Care for Roses
If you like roses, you might consider getting a “Fairy”. It is a climbing rose that blooms all summer again and again. It is also resistant to fungus. It grows in a mass and rambles. It roots if a cane touches the ground and is easy to reproduce. It you have a place that it could grow up a bank or on to a building is a beautiful sight. It’s flowers are small pink double and blooms in large clusters.
If your roses are sick and losing their leaves most likely your rose has black spot or powdery mildew. They are both fungus and quite common. So you need a fungicide. Sulfur will work but frankly I don’t like using it because it burns some roses leaves and you can’t help getting it on you thereafter you will smell like sulfur for a week. I use baking soda. Here is my recipe:
1 to 3 Tablespoons of baking soda (fungicide)
1 teaspoon of dish detergent (sticking agent and kills aphids)
1 gallon of water
So take a bottle sprayer and fill the container with water then put in 3 tablespoons of baking soda and 1 teaspoon of dish detergent and stir it up till the soda is melted. Then spay your rose-bush. You don’t have to worry about getting it on you it isn’t toxic. Spray in the morning on the first sunny day you get. Repeat spraying every two weeks throughout the growing season. Once you have the fungus under control you can cut back on the baking soda to 1 tablespoon but the first time I would use 3 tablespoons.
Another thing to do is feed your rose that is under stress with a rose food and one cup of Epsom salts. Just sprinkle the Epsom salt under the bush and water. Roses love Epsom salts. Put a couple of handfuls of Epson salts under your bush every year in early spring.
A good rose tonic is:
1 cup household ammonia (Nitrate)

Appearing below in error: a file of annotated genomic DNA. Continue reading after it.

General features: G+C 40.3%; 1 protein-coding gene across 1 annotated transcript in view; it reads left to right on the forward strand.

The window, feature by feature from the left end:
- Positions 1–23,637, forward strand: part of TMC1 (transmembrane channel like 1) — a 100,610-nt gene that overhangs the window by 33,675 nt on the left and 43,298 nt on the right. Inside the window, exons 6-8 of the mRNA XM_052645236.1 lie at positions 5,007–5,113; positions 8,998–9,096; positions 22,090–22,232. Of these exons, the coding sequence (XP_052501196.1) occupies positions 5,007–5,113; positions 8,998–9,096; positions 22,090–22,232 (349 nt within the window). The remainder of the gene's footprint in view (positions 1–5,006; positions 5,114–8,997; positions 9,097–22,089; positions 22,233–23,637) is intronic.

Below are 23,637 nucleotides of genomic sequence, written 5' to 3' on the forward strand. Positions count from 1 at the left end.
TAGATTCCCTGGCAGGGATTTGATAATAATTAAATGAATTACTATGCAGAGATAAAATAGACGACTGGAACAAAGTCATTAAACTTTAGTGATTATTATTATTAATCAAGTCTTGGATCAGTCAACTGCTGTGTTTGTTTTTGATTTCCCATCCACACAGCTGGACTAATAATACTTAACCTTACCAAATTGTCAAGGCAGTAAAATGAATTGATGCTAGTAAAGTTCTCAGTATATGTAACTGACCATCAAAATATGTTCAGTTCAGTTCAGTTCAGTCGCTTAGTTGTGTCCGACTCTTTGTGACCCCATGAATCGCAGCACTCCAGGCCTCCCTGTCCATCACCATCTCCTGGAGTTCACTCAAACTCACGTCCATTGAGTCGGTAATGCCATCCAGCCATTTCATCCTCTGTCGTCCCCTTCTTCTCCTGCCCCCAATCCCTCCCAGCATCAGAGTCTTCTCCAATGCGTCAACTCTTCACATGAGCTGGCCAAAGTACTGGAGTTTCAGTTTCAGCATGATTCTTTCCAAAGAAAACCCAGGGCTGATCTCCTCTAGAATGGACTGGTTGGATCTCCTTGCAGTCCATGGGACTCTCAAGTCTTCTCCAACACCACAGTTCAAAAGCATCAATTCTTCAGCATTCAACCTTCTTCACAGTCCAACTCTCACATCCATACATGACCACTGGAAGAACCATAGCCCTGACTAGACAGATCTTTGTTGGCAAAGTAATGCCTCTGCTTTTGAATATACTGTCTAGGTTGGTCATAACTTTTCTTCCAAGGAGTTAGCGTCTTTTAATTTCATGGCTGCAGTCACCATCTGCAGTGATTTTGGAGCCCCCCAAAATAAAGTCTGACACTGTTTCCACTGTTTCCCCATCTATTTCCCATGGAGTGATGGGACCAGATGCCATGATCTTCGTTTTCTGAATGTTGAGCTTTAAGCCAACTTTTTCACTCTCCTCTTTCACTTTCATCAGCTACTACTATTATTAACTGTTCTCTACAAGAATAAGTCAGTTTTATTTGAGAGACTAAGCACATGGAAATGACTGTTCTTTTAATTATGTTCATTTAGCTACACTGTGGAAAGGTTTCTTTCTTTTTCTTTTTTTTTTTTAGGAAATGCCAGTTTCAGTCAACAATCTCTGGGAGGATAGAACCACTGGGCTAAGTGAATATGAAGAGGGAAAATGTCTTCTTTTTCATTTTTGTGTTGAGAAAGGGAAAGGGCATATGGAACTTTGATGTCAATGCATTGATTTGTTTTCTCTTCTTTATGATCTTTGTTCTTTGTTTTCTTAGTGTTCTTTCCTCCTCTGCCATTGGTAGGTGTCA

1 cup Epson Salts (breaks down minerals for easy absorption)
1/2 cup baking powder (fungicide)
2 quarts water
3 cups dry red wine (helps in absorption)
1/4 teaspoon of active dry yeast (nutrient)
2 quarts warm tea (Tannic acid)
Mix this up in a bucket with a lid. Once every month add 1 cup of this concoction to 2 gallons of water and feed a pint or so everything that blooms. If your rose is thirty feet tall, I would give it the whole 2 gallons.
Fungus is easier to prevent than to cure. Next year start out in early spring by dusting the ground with a rose dust or sulfur, before the leaves come out on your rose. The spores of the fungus over winter on the ground. Then spray your rose with the baking soda when the temperature is above 40 degrees and the day is sunny. Continue to spray the rose every two weeks throughout the growing season. Most roses can survive powdery mildew and black spot. If you have a rainy cool spring the fungus will be worst. The best that we can do is try keeping our roses strong by feeding them and spaying them on a regular schedule.
Clear out neighboring plants and weeds around your rose so that the air can circulate and the sun will dry its leaves. There should be at least two feet of open space between a rose and its neighbor. You might want to prune some of the branches out of the center of the bush in the early spring. When pruning cut above an outward facing bud so that the new cane will grow outward and upward. First start with any canes that are dead or damaged. Anything that is dead, discolored or rough textured. The healthy canes are green and smooth. Then cut out the weak and spindly canes that are too little to support flowers. Canes smaller than a pencil usually won’t produce flowers. Finally cut out any canes that crowds one another. Removing some of the canes will open up the center to air and sunlight while helping the bush put its energy into producing flowers and new growth. Don’t worry, roses like to be pruned.
That’s about all I know about roses. I had a rose at my driveway called the seven sisters. It had beautiful clusters of red blossoms every year. It also had powdery mildew every year. After it flowered it would lose all its leaves, but it came back again each year. It was a tough rose.